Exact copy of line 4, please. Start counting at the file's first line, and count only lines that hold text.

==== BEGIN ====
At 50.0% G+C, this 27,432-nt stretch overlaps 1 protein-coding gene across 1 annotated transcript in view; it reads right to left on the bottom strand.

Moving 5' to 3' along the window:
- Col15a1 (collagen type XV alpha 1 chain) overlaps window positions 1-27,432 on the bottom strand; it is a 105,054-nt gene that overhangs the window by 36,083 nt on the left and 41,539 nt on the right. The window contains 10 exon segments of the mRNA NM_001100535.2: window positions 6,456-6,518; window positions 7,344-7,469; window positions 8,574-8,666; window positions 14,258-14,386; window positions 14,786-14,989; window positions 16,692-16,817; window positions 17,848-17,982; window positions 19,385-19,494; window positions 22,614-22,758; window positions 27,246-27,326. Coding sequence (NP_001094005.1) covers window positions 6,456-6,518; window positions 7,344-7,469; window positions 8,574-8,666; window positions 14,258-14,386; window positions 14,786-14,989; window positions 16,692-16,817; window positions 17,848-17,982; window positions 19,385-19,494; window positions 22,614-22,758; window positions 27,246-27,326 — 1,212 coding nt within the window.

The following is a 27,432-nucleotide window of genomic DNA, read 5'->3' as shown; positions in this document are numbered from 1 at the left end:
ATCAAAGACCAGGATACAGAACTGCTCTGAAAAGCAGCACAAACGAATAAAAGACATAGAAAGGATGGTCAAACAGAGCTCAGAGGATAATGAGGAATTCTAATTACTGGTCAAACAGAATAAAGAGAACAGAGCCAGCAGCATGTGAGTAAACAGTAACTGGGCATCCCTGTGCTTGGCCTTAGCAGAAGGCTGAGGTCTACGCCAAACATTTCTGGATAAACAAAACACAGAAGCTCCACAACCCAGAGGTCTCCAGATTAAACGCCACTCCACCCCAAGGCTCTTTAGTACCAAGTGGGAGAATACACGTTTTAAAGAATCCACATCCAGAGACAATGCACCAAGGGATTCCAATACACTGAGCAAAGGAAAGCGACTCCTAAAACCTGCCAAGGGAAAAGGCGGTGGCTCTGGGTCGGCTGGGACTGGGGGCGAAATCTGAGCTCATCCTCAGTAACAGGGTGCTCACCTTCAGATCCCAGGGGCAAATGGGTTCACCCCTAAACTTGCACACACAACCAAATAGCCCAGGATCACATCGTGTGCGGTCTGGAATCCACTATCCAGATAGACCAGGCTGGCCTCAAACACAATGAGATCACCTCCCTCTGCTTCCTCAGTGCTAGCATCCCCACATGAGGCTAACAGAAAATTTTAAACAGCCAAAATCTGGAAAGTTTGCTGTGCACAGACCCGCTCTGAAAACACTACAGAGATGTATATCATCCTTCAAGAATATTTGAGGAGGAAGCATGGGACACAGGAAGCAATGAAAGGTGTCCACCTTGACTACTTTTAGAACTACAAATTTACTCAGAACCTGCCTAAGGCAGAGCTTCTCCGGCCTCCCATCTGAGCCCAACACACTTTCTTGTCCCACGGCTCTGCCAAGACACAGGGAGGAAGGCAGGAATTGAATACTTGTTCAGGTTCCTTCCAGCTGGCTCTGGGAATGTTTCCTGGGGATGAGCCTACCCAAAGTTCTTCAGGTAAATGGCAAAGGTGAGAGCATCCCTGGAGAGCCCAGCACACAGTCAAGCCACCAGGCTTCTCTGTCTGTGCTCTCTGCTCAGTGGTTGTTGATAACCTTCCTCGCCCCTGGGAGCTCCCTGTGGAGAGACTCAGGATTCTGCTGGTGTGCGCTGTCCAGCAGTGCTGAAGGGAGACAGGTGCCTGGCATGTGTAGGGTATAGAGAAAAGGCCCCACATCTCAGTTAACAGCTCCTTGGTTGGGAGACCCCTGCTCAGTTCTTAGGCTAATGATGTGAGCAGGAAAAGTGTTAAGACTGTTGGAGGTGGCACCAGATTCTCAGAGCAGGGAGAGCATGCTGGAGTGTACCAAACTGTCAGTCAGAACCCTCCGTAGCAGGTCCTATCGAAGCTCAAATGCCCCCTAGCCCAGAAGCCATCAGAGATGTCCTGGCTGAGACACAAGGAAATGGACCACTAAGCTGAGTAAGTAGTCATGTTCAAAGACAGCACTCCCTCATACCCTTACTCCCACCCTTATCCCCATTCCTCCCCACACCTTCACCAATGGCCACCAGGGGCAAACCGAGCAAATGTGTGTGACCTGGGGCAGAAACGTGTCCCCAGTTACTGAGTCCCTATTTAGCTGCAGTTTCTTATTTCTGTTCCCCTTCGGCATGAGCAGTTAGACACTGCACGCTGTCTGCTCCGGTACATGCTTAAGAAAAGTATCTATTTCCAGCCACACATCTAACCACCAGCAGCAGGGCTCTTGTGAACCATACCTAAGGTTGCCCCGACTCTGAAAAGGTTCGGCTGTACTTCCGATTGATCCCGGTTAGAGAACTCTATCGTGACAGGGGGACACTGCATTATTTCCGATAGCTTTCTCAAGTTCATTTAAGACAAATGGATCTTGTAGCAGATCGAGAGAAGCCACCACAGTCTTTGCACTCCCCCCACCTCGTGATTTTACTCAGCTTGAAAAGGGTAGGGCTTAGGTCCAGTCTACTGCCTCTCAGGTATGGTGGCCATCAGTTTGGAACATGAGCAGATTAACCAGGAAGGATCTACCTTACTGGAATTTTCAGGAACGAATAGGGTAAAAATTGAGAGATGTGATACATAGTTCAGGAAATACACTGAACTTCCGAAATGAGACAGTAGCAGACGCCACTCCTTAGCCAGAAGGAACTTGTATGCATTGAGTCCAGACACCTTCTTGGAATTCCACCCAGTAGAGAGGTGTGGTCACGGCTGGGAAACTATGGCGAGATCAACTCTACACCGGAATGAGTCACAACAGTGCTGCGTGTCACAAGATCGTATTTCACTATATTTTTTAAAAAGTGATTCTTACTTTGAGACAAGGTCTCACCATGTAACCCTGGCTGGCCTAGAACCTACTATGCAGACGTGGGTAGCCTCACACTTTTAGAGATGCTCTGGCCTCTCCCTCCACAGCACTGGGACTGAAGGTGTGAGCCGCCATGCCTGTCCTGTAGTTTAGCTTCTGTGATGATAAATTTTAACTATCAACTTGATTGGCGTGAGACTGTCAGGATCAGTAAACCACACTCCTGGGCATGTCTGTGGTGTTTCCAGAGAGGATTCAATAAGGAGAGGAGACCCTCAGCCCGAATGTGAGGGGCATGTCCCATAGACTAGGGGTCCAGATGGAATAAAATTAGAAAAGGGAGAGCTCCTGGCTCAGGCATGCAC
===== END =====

The following is a 27,432-nucleotide window of genomic DNA, read 5'->3' as shown; positions in this document are numbered from 1 at the left end: